Considering our relationships to stories about the past and looking at learning as a process of encounter can help Canadians to become better treaty partners.
While COVID-19 has held back learning, the pandemic presents a historic opportunity to revamp education systems.
Calls to reinstate home economics as a solution to modern woes reduce the field to a set of practical skills, undermining its breadth and complexity.
There are significant gaps in what teachers in Ghana know about ozone depletion and climate change, even though these subjects are in the science curriculum.
Students who took part in the program scored 8% higher on the state science test than students who received traditional instruction, and demonstrated greater social and emotional learning.
Current learning systems do not allow all learners to realise their full potential.
The NSW curriculum review advocates for students to learn at their own pace. While this may work within a classroom, there is no research supporting the reform of a whole education system.
The NSW curriculum review recommends students be assigned tasks based on their ability, rather than their age. This approach recognises the progress individuals make over the course of a year.
Canadians for the most part have been well served with dispassionate professional judgements about matters of public interest, except when it comes to what kids learn at school.
Schools are back, but NCEA level 1 media studies soon won’t be — at a time when media literacy is more vital than ever.
Health education curriculums need to specifically prepare healthcare professionals to respond to a pandemic when it comes to aspects like infection control, aged care and mental health.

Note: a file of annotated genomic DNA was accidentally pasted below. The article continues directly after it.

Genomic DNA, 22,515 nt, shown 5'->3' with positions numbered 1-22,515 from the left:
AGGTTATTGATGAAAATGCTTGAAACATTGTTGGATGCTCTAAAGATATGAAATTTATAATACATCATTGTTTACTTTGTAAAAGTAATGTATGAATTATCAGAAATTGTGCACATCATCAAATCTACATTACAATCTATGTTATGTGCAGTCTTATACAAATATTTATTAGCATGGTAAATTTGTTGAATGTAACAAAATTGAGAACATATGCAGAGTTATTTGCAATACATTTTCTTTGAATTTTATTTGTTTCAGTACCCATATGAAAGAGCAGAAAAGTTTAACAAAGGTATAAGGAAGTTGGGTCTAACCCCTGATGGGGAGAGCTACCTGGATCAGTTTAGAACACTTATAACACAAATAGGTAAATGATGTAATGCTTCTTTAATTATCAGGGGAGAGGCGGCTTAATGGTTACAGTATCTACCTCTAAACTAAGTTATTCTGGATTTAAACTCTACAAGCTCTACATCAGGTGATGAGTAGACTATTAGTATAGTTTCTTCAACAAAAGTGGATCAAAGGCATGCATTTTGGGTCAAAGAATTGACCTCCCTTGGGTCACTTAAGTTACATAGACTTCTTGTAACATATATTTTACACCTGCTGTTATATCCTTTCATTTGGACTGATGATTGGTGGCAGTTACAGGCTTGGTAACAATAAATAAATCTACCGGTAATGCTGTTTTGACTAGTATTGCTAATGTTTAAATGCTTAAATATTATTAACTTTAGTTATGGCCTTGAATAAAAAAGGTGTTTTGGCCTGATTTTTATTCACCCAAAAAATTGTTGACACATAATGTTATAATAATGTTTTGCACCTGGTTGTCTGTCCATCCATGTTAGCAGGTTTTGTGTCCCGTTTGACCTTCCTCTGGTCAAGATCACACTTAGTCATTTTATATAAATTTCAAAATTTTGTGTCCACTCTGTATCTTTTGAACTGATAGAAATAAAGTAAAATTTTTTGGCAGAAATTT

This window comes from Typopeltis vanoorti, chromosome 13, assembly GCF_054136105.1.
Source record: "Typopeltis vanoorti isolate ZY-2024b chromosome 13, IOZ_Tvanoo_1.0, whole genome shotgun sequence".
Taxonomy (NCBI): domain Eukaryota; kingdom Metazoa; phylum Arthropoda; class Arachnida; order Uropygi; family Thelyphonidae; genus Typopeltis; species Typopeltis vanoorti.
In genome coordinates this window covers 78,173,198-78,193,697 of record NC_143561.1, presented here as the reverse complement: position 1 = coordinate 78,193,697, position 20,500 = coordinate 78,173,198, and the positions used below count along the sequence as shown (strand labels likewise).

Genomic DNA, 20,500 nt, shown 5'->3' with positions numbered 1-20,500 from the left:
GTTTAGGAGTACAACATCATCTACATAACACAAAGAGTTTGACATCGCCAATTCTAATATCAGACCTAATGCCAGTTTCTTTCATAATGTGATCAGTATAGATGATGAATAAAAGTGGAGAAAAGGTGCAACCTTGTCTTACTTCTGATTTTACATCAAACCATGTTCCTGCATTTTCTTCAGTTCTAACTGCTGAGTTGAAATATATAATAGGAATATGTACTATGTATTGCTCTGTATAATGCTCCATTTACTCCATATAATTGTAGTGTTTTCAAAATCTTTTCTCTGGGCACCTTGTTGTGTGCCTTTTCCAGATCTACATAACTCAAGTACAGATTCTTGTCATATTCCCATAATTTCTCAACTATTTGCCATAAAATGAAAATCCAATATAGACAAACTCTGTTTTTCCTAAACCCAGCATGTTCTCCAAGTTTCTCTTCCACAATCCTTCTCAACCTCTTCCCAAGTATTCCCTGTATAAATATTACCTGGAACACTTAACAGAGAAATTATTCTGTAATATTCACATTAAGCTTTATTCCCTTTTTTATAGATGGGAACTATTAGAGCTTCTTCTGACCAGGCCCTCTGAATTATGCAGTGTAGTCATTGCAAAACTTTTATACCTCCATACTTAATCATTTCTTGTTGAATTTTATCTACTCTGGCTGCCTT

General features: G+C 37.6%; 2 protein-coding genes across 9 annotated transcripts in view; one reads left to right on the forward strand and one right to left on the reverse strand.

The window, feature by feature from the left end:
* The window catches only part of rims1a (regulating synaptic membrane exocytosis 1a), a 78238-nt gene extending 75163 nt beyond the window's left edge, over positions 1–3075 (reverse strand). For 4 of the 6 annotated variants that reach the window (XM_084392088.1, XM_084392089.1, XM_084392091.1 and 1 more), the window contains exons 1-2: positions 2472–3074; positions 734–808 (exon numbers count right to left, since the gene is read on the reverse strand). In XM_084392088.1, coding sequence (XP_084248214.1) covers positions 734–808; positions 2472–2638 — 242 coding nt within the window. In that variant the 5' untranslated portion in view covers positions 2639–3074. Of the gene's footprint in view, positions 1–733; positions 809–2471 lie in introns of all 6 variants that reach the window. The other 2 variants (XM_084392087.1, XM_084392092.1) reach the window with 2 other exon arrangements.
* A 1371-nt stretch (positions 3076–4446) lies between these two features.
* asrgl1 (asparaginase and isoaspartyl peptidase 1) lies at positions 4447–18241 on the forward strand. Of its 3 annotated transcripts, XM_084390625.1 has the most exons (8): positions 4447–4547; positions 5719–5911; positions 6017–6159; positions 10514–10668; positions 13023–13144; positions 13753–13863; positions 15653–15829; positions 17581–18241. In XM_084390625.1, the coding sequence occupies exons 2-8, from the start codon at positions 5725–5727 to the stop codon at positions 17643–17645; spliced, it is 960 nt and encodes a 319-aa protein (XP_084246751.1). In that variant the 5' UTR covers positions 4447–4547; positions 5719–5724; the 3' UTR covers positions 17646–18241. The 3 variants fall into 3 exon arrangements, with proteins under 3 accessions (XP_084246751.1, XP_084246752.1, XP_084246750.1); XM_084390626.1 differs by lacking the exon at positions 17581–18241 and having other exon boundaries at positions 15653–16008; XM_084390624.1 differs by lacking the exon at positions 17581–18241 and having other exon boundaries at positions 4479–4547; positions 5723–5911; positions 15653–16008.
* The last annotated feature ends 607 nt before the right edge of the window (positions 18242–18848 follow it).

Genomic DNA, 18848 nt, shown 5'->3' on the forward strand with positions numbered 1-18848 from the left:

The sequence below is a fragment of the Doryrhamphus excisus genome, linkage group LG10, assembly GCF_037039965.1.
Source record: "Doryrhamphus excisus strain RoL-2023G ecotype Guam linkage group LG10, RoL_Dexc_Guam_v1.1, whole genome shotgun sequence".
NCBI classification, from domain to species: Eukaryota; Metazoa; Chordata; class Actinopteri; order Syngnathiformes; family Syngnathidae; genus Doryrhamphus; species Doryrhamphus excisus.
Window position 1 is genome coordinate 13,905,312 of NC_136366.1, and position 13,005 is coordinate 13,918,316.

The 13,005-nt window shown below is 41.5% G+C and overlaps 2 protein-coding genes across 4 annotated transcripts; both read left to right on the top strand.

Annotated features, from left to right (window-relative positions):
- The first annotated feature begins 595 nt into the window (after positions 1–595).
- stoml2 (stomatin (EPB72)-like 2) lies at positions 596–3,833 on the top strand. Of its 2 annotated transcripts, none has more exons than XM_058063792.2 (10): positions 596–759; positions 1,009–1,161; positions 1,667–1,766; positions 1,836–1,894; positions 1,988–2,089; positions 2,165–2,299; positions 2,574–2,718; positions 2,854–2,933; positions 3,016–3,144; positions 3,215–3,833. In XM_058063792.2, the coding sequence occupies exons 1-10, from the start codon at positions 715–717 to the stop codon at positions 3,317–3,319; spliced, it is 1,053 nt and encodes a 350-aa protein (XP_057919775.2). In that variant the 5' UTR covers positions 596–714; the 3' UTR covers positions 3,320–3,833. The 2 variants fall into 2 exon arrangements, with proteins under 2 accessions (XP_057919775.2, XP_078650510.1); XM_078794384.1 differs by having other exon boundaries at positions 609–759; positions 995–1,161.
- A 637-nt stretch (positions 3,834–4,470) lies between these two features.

Leaked curriculum drafts in Alberta show a desire to revive old colonial myths. To face today’s challenges, we need stories that teach how humans are related to each other and to all life forms.
From medieval thinkers to James Baldwin, loving one’s country has never meant you can’t be critical of it too.
The UK government has published new guidance barring materials produced by groups opposed to capitalism from schools.
In a recent survey, 64% of youths said they’ve experienced bushfires, heatwaves and drought in the past three years. But 88% believe they’re not taught to protect themselves and their communities.
The fact that teachers in Uganda’s rural schools weren’t trained in the local language means they can’t teach children in their mother tongue and this leads to poor literacy acquisition.
Despite calls for climate change to be part of our education, Australia has not designed, implemented nor funded a coherent, educational approach to our climate emergency.
The questions in the NAPLAN numeracy tests are often years behind the level of mathematics students following the curriculum are studying that year.
The number of students achieving GCSEs in technical and creative subjects along with religious education has declined yet again.
Poor understanding can be put down to the content in Kenyan schools’ curricula.